Firm find fewer consolidation savings for Scotland schools

Joint meeting looks at potential savings

By Amber Hatten - [email protected]

LAURINBURG — A firm hired to help analyze the costs of a proposed school consolidation has projected the plan will cost the school system about $96,000 more a year than Scotland County officials originally estimated.

Jay Toland, the school district’s chief finance officer, gave school board members an update Monday on the findings made by First Tryon ahead of today’s joint meeting on school consolidation with school officials and the Scotland County Board of Commissioners. The meeting is planned for 6 p.m. at the A.B. Gibson Education Center. It will include a financial analysis presented by First Tryon and a discussion between the boards on what will be best for the district.

First Tryon, the independent financial advisors, found that the two-phase consolidation — which would mean closing some schools and building a new one — would save the district about $2.7 million. Scotland officials had estimated the savings at about $2.8 million — a difference of about $96,441.50. The proposed consolidation is expected to cost about $41 million in total.

One of the biggest expenses was staff, which was estimated by Scotland County to be $2,074,00, but First Tryon estimated a bit higher at $2,124,918.

“They were higher by about $50,918,” Toland said. “When we did the projections a year and a half ago, we did it off averages of the different positions we selected.”

According to Toland, First Tryon looked at “every single position” and the actual salaries.

“When they looked at the actual salaries it came out to be a little bit higher,” he said. “When you’re talking about $2 million, $50,000 isn’t far off.”

First Tryon did project a bigger savings when it came to the cost of the custodial staff. School officials estimated the savings at $115,064 but First Tryon said the figure was closer to $117,997, a difference of about $2,933.

Toland said First Tryon looked at the reduction of square footage and that half the custodial staff would come from the less expensive Service Solutions and the other half would come from the schools.

“We just looked at square footage, how much is it going to cost per square foot, what’s the square footage we’ll be reducing by, what’s the square footage we have to add back in,” Toland said. “First Tryon looked at the actual custodial staff … they looked at a blended model, because some of our custodial staff are outsourced through Service Solutions and some are still our employees.”

The biggest point of contention was the savings for school transportation, Toland said.

“We said $122,625 and First Tryon said $0 — with an asterisk,” he said. “The reason why they said zero was they believe that we can save this money through GPS and redoing some routes and looking at corner stops and things like that.”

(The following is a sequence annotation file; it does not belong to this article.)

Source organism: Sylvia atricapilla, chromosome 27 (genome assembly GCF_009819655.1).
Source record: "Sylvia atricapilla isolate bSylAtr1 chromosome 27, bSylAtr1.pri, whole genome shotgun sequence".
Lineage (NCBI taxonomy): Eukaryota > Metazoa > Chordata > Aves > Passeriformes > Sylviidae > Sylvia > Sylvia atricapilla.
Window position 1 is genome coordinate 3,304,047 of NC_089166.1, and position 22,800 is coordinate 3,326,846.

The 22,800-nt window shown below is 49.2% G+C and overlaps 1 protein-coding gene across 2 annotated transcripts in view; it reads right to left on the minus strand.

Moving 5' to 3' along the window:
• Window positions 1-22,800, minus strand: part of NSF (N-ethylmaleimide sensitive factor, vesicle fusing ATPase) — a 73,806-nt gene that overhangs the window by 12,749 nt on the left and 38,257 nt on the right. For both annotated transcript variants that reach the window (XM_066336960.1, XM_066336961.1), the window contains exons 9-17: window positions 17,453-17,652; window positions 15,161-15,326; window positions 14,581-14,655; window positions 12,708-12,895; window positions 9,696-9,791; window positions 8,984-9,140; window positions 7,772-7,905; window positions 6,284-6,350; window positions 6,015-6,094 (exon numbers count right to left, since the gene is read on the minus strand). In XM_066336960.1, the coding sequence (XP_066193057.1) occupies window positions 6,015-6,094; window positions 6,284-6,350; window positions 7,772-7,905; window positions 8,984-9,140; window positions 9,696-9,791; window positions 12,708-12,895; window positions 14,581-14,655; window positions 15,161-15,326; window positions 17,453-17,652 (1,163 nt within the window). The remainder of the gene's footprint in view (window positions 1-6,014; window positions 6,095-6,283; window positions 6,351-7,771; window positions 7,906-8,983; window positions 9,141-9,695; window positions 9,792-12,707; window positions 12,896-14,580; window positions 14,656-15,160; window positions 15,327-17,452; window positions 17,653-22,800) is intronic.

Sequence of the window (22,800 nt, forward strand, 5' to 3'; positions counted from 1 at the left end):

He added that First Tryon said the school system could realize those savings without consolidation so the expense could not be tied solely to the consolidation.

The estimate for supplies differed by about $27,667. The school system estimated the savings at around $220,608 a year while First Tryon came in at $192,941 in annual savings.

The savings estimates for utilities were the same for First Tryon and the school system — $300,287 — because Toland said both entities used previous actual costs. Both also had the same estimate of $38,500 for contracted services.

The school consolidation plan is based on a capacity study performed in 2014 that showed that Scotland County’s middle schools and several elementary schools were underpopulated.

The first phase was done last summer when Washington Park and Pate Gardner closed. Students from those schools were sent to Sycamore Lane, a former middle school. Sycamore Lane students were transferred to the two existing middle schools in the county. For the second phase, students at Covington Street Elementary School would go to Sycamore Lane Elementary. Early College students could move into Covington Street.

Sycamore Lane will be renovated to accommodate the extra students and staff. Those improvements are expected to come with a price tag of $6.7 million. Upgrades to Laurel Hill are estimated at $7 million and construction of a new school will cost about $28 million.

County commissioners have to sign off on the plan before any new construction can begin.

Amber Hatten can be reached at 910-506-3170.

Joint meeting looks at potential savings

By Amber Hatten

[email protected]

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